every single jogger after 6pm is not a threat to you, so you need to think about your threat analysis process. imagine this,

    you're going out for a jog, carrying a concealed weapon, you mean no one any harm, you come up behind a walker and you get ready to tell him "passing on left" but suddenly he turns around and pulls a gun, what will you do? I would dive for cover/concealement and draw my own gun if I were the jogger. see how your action can be seen as life threatening aggression to the other party?

    definitely pay more attention, be more alert, and if someone is getting close get out of their way and assess, but pulling the gun too quick is not good, criminal charges should be the least of concern, if you make someone think they're going to die unless they resist you you can quickly find yourself on the recieving end of defensive action by the other party.
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    Regular Member WalkingWolf's Avatar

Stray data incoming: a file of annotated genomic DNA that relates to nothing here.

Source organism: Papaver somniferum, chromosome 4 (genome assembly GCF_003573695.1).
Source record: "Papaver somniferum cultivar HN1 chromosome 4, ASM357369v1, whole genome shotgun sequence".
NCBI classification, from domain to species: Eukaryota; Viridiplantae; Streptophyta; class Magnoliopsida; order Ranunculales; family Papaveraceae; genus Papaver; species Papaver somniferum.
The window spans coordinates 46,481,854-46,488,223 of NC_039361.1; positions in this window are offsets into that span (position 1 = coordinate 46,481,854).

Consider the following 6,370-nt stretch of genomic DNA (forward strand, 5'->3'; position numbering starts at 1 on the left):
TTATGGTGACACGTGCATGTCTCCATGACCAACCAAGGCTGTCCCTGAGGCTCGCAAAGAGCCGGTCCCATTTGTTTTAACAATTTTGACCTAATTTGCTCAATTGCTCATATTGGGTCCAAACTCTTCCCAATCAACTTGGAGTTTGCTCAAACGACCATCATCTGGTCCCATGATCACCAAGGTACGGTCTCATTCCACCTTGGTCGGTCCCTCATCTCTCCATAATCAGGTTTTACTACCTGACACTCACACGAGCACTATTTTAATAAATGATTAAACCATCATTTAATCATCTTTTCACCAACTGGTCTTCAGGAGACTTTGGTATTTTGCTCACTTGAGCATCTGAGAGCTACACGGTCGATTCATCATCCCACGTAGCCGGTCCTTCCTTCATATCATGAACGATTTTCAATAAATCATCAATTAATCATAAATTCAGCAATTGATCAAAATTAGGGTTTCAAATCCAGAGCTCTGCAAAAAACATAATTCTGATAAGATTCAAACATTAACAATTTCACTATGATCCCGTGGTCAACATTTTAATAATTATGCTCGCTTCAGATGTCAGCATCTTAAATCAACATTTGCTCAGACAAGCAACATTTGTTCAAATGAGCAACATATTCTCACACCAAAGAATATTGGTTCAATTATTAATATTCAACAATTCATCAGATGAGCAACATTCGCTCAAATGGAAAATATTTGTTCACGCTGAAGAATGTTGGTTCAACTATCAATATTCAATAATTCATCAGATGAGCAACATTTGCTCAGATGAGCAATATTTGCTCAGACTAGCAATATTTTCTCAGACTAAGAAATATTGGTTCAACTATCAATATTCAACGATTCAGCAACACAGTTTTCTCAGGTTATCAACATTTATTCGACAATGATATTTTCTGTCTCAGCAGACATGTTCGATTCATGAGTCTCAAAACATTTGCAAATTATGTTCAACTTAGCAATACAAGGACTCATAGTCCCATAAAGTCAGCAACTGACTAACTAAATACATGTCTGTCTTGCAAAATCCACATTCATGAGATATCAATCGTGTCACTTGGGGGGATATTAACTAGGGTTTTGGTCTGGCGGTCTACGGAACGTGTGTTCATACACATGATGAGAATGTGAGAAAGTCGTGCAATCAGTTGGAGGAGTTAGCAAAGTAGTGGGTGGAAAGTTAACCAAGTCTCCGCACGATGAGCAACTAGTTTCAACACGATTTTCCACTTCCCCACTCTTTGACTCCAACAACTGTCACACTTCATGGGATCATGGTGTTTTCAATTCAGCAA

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    I am not sure this is just a product of overreacting, lack of SA played a big part in his dilemma. I know it is a pain, but it makes sense to occasionally look behind you.
    It is well that war is so terrible – otherwise we would grow too fond of it.
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    Regular Member self preservation's Avatar
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    Quote Originally Posted by WalkingWolf View Post

    I cannot condone drawing every time a jogger comes up,
    Neither can I. I often have joggers pass me without incident. I normally hear them coming from a mile away. I don't know what spooked me this particular day. Maybe the noisy traffic muffled my hearing and I didn't hear him until he was right up on me. It's not uncommon for folks to jog around here. It's just mostly a summer activity. That may have thrown me off as well. For whatever reason in my mind he had just came out of no where for no good reason. Looking back this has probably happened to me a million times before (a fast walker of jogger getting close to me without me knowing.) But like I said, I have no idea why this incident startled me. I agree that I may be lucky for this and lucky for that, and I agree that maybe I could have done things differently. But I like to share my experiences, good or bad so that I may learn from them and hopefully others may learn as well.